*note for confused Americans: a state school is one paid for by taxes, a public school is one paid for by the fees charged to individual parents, and is what Americans would call a private school. The name comes from the fact that unlike a monastery school, they were open to any member of the public who could pay the fees, not just ones of a specific religion – the public school/monastery school divide predates the whole concept of state-funded universal schooling by a fair bit more than the duration of America’s existence as a nation.

      August 12, 2016
      • Fem

        Thank you for that elucidation! I’ve always wondered about this In Australia we’d call that a private school too.

        November 16, 2018
  12. Promise

    Jenny, I haven’t finished reading the recap, but I had to come down here to tell you that this bit

    “So as you can plainly see, this is a song you listen to in the bathtub while you’re high. I know this, because I have done it more than once.

    “Water is optional.”

    Made me literally laugh out loud like a crazy person and my husband was looking at me as one does when someone is doing that.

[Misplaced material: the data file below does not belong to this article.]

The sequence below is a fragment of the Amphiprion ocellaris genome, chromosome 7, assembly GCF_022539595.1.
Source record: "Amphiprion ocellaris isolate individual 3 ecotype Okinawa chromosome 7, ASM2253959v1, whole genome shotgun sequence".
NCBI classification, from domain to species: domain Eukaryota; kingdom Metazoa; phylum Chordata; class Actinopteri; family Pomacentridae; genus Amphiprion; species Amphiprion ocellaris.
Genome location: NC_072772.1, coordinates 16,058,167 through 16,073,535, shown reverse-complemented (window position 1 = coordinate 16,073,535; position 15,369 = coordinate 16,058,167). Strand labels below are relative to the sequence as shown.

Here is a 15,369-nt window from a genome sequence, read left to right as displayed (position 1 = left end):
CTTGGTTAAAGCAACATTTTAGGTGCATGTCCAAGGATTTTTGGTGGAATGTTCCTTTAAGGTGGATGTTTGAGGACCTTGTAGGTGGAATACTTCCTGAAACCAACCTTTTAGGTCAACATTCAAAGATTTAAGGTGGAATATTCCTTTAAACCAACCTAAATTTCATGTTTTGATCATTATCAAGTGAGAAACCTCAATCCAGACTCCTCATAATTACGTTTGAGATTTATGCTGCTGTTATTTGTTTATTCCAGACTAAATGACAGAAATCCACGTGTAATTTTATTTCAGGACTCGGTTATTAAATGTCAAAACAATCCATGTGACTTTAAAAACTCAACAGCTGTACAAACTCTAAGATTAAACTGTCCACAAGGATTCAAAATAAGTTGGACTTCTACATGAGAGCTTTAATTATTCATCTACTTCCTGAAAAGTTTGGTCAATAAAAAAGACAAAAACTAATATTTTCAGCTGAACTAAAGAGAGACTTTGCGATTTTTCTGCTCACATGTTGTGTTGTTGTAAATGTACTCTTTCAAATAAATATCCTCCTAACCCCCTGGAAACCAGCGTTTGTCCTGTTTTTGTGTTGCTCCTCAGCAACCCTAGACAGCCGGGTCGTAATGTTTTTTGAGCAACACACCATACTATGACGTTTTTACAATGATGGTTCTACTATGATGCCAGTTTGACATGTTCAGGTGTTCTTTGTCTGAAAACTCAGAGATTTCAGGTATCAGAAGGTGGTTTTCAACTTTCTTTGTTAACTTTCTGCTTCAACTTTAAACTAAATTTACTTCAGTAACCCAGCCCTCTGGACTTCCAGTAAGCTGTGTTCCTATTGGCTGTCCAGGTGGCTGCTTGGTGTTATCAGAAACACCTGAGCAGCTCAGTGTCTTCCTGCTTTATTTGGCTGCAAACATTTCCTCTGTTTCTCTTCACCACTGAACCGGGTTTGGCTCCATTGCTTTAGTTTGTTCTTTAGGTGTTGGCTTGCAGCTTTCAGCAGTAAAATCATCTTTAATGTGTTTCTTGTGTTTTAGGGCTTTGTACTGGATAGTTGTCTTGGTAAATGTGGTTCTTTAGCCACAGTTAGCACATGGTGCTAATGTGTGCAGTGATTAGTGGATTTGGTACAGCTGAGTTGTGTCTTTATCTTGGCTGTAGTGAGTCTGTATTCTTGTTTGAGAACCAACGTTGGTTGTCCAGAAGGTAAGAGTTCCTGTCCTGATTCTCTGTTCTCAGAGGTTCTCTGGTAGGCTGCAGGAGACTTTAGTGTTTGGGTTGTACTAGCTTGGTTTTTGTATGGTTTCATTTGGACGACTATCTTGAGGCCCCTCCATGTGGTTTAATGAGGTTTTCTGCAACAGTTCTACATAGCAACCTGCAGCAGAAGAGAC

July 8, 2016
  13. sarajevo

    Stupid little aside, but the moment during Buffy’s interrogation of Ethan Rayne when Giles punches the air KILLS ME. I LOVE IT SO MUCH.

    July 9, 2016
    • Ann

      YES. It’s such a perfect little bit of background acting. The air punch is actually one of my favorite gifs from this show. I wonder if ASH improv-ed (improvved?) it?

      July 11, 2016
      • Ann

        Trying to post the air punch gif as a comment! Here goes…

        July 11, 2016
  14. Alison

    Remember later on in the series, when we see Giles listening to this song by himself? I thought that was a nice little moment.

    July 10, 2016
    • And it’s after Joyce’s funeral. He’s drinking alone and listening to that song. Such a sweet, sad little moment.

      March 26, 2019